How to Stay on Track
The good news is that there are simple ways you can gain insight and visibility into how efficiently you are qualifying bad-fit customers out of your sales cycles and promote higher degrees of focus.
1. Figure out where YOU stand
All you have to do is…
- Login to your CRM
- Run a report that tells you how long you’re spending in the Discovery phase of sales cycles for deals you end up losing
- Run the same report for the deals you end up winning
- Calculate the ratio of those average time frames (i.e. #2/#3).
If the answer to #4 is greater than 1, move on to steps 2 and 3 below.
2. Add this counterintuitive statistic to your dashboard
While many leaders tend to measure the length of time it takes to win a deal, some are taking a counterintuitive but highly insightful approach to analyzing their “losing efficiency” as well.
One of my friends is a senior sales leader at e-commerce giant Shopify. She shared with me that, as part of their focus on sales execution and continuous improvement, they measure a statistic called “Time to Lose” or TTL. By incorporating statistical standards for how long an opportunity should be open before it either moves up or out of their sales pipeline, they are more easily able to maintain an objective view of the efficiency of their sales team.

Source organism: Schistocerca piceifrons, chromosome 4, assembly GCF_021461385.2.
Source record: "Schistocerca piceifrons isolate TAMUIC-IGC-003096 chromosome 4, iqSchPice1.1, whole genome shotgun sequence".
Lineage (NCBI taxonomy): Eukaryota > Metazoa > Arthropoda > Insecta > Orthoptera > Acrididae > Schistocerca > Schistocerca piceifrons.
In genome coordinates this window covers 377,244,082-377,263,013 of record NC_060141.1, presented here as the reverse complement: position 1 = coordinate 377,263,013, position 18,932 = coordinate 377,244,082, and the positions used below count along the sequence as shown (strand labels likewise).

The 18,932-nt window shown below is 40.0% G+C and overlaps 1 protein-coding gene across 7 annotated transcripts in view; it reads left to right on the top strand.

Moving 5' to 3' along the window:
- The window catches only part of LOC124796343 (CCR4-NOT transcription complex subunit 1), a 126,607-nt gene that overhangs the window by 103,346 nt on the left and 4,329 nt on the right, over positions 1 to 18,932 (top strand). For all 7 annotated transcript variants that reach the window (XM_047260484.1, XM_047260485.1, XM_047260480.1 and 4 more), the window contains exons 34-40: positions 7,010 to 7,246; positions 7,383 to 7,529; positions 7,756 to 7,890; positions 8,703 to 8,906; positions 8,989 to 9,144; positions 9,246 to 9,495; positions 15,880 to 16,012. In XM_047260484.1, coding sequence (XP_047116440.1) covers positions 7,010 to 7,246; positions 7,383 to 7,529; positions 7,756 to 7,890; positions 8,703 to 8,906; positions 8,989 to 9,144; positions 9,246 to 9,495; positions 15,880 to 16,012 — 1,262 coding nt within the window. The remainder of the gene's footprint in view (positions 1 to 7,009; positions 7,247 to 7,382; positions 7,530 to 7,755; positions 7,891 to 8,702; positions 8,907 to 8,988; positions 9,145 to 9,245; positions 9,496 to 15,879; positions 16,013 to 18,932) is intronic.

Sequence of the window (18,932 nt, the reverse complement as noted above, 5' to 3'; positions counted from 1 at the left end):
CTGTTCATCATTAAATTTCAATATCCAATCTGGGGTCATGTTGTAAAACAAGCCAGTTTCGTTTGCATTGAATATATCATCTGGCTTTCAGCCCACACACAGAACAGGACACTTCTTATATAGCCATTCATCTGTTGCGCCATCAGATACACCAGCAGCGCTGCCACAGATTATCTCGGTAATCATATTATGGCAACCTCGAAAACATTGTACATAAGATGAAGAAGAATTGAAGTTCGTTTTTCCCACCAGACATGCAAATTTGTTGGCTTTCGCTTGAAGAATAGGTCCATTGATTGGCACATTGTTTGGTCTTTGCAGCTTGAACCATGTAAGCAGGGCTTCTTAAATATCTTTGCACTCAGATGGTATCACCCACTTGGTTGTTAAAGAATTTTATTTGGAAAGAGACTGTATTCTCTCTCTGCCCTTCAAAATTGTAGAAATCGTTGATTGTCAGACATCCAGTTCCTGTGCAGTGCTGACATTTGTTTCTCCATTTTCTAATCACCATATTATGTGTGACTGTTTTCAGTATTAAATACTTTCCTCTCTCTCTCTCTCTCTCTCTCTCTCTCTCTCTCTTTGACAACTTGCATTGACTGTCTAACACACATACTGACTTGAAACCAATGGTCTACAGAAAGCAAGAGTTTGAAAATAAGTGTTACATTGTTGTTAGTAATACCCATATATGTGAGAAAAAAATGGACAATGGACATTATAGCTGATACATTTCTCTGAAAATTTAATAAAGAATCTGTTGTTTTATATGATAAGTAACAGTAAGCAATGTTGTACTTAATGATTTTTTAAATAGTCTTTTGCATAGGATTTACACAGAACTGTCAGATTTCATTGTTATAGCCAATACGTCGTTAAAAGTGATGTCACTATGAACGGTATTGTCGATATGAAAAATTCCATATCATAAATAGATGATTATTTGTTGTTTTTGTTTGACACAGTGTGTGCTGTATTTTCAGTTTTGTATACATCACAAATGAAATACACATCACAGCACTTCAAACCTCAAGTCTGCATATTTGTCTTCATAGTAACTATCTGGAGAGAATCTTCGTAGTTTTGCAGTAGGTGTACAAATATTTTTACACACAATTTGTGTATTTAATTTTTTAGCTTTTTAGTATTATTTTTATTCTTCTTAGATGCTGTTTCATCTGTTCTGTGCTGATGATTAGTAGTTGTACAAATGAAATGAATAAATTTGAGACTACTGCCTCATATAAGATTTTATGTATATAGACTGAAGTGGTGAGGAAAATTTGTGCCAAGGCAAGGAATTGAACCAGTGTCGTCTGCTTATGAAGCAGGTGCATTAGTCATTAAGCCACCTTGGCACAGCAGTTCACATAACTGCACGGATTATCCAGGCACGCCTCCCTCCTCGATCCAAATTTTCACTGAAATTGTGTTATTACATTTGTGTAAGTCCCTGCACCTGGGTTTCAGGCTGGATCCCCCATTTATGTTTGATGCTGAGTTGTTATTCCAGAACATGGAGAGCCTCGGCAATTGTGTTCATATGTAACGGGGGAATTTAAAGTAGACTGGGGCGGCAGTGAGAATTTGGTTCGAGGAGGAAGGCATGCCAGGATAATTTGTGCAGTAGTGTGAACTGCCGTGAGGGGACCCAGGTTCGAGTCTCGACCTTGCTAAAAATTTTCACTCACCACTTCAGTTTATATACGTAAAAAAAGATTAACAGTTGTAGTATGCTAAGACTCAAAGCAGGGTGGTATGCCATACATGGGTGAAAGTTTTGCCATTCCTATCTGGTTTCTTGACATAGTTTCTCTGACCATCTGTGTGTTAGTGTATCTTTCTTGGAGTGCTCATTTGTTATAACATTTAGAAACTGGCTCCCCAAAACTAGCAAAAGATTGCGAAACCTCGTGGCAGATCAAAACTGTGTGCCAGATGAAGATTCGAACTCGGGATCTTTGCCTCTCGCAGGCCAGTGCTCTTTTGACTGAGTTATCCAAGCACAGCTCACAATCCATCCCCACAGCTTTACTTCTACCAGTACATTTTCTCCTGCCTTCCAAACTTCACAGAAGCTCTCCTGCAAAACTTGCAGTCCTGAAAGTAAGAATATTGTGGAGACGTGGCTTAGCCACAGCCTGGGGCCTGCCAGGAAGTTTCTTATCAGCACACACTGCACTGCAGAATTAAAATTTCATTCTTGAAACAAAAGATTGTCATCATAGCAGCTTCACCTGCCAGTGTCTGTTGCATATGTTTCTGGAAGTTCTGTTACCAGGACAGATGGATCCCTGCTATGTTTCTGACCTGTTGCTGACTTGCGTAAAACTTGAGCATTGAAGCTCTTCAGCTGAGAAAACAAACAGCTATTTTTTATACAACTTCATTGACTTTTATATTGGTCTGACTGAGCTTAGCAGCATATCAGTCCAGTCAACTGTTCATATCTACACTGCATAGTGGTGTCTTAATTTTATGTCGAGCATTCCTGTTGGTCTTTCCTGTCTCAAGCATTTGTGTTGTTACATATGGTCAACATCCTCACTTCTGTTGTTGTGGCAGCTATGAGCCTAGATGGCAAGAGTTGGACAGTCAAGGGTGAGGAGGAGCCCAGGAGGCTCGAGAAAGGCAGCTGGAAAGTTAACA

3. Identify the offending behaviors and stamp them out!
As alluded to above, there are many cognitive biases that cause sakes reps to spend more time losing deals than winning them. Among them, confirmation bias (AKA: “Happy Ears”) is one of the most prevalent. Confirmation bias is the tendency to search for, interpret, favor, and recall information in a way that confirms or strengthens one’s prior personal beliefs or hypotheses. For example, if a customer that showed good initial interest in your solution hasn’t returned your dozens of calls, you might assume that they are “just busy” and fully intend to respond soon. If you or your team members are struggling to look at your sales opportunities with objectivity, I’ve shared three counter-intuitive declarations you can make to your customer during the initial stages of the discovery process that will immediately help you find that much-needed resolve.
Discovery is arguably the most critical stage of any sales cycle. Besides the content and context we reap during this stage, the amount of time we spend in it can tell us a great deal about our probability of success later on. The key to ensuring you stay on track is using data to stay focused when happy ears and cognitive bias threaten to derail your sales cycle. This will not only preserve your precious bandwidth but ensure you have a cohort of wildly successful customers to advocate on your behalf.